Simon Harris, Minister for Further and Higher Education, Research, Innovation and Science, and Minister for State in Agriculture, Food and the Marine Martin Heydon were interested observers at the Curragh on Monday as the racing industry’s education and skills cohort showed off their wares.
The event was hosted by equuip, Horse Racing Ireland’s education and training department, and brought together many elements of the learning community in the racing and breeding industry.
Minister Harris and Minster Heydon met students, apprentices and graduates from a host of industry learning centres such as equuip, the Irish Horseracing Regulatory Board (IHRB), RACE - Racing Academy and Centre of Education, the Irish Thoroughbred Breeders’ Association (ITBA), the Irish National Stud, the Farrier School, Together for Racing International (TFRI), Godolphin Flying Start - thoroughbred industry leadership programme, Agri Aware and Teagasc.
Michael Grassick, Chief Executive of the Irish Racehorse Trainers’ Association represented the major employers in the industry, while Dunboyne College of Further Education, who will partner with equuip on a number of educational pilot programmes in 2022, were also there.
Carol Nolan, Director of People and Industry Education at Horse Racing Ireland, presented an overview of the current recruitment challenges for the industry, the data gleaned from industry employment research, and the strategic priorities for Horse Racing Ireland in the area of industry employment and education.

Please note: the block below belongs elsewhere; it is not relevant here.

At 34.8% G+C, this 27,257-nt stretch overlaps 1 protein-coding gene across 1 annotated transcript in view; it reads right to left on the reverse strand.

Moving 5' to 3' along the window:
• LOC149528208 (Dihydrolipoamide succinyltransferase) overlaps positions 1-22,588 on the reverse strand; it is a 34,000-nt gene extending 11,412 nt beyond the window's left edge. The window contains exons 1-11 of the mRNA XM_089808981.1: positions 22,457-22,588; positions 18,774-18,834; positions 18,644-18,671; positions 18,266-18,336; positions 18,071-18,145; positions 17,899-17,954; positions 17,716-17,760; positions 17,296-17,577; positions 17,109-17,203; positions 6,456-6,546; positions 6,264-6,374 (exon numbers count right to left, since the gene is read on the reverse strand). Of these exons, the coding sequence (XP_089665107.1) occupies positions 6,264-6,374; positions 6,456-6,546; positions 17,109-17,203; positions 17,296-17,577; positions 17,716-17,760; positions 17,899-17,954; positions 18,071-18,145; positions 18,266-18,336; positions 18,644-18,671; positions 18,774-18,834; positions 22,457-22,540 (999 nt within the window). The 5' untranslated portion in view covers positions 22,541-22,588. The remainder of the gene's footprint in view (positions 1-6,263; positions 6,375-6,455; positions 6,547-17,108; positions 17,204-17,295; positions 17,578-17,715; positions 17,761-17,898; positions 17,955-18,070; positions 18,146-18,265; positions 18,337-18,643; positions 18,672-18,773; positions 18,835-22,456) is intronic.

“We are very grateful to Minister Harris and Minister Heydon for their interest and warm engagement on Monday. It was noteworthy how broad the education offering is in racing and breeding, and there is a huge range of opportunities for people who would like to enter the industry, or those in the industry who would like to further their skills.”
Simon Harris, Minister for Further and Higher Education, Research, Innovation and Science, said: “I was so delighted to visit The Curragh and hear from a range of stakeholders across the horse racing industry. We know how vital this industry is to Ireland and we need to showcase what we have here to the world.
“I was also so delighted to see Horse Racing Ireland partnering with our Further Education Sector to ensure that they have the skills they need in the industry. These industry collaborations are vital to ensuring apprenticeship can provide a real and substantive career pathway, with the ability to learn and earn, knowing that you will also receive a recognised qualification. Next year, we will launch a new Stud Farm Assistant apprenticeship programme.
“We have seen the success of the farrier apprenticeship, but it is important we continue to create pathways for people across the industry and that is something I committed to when meeting HRI this week. There is a world of possibility for the horse racing industry to help develop more apprenticeships to drive further jobs growth.”
"It was noteworthy how broad the education offering is in racing and breeding, and there is a huge range of opportunities for people who would like to enter the industry, or those in the industry who